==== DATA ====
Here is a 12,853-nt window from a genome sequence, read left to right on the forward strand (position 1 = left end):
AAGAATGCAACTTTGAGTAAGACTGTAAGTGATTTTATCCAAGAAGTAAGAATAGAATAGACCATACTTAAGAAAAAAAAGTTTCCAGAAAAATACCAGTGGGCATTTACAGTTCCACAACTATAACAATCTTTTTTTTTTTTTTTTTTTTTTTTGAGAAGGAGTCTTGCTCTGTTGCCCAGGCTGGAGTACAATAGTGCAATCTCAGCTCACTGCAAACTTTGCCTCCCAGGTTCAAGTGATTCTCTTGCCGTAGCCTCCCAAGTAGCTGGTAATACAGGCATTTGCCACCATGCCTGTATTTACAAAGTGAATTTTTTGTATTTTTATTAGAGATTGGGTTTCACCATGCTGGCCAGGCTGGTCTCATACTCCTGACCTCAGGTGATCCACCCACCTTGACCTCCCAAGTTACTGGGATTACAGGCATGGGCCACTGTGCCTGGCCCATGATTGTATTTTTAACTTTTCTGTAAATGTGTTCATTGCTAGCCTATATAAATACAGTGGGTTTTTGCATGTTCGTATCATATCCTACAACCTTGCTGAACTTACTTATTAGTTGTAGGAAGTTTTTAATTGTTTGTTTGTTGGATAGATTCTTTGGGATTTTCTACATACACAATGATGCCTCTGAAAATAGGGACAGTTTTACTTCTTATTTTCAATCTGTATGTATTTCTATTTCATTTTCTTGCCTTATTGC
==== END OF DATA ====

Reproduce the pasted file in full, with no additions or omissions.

Here is a 12,853-nt window from a genome sequence, read left to right on the forward strand (position 1 = left end):
AAGAATGCAACTTTGAGTAAGACTGTAAGTGATTTTATCCAAGAAGTAAGAATAGAATAGACCATACTTAAGAAAAAAAAGTTTCCAGAAAAATACCAGTGGGCATTTACAGTTCCACAACTATAACAATCTTTTTTTTTTTTTTTTTTTTTTTTGAGAAGGAGTCTTGCTCTGTTGCCCAGGCTGGAGTACAATAGTGCAATCTCAGCTCACTGCAAACTTTGCCTCCCAGGTTCAAGTGATTCTCTTGCCGTAGCCTCCCAAGTAGCTGGTAATACAGGCATTTGCCACCATGCCTGTATTTACAAAGTGAATTTTTTGTATTTTTATTAGAGATTGGGTTTCACCATGCTGGCCAGGCTGGTCTCATACTCCTGACCTCAGGTGATCCACCCACCTTGACCTCCCAAGTTACTGGGATTACAGGCATGGGCCACTGTGCCTGGCCCATGATTGTATTTTTAACTTTTCTGTAAATGTGTTCATTGCTAGCCTATATAAATACAGTGGGTTTTTGCATGTTCGTATCATATCCTACAACCTTGCTGAACTTACTTATTAGTTGTAGGAAGTTTTTAATTGTTTGTTTGTTGGATAGATTCTTTGGGATTTTCTACATACACAATGATGCCTCTGAAAATAGGGACAGTTTTACTTCTTATTTTCAATCTGTATGTATTTCTATTTCATTTTCTTGCCTTATTGC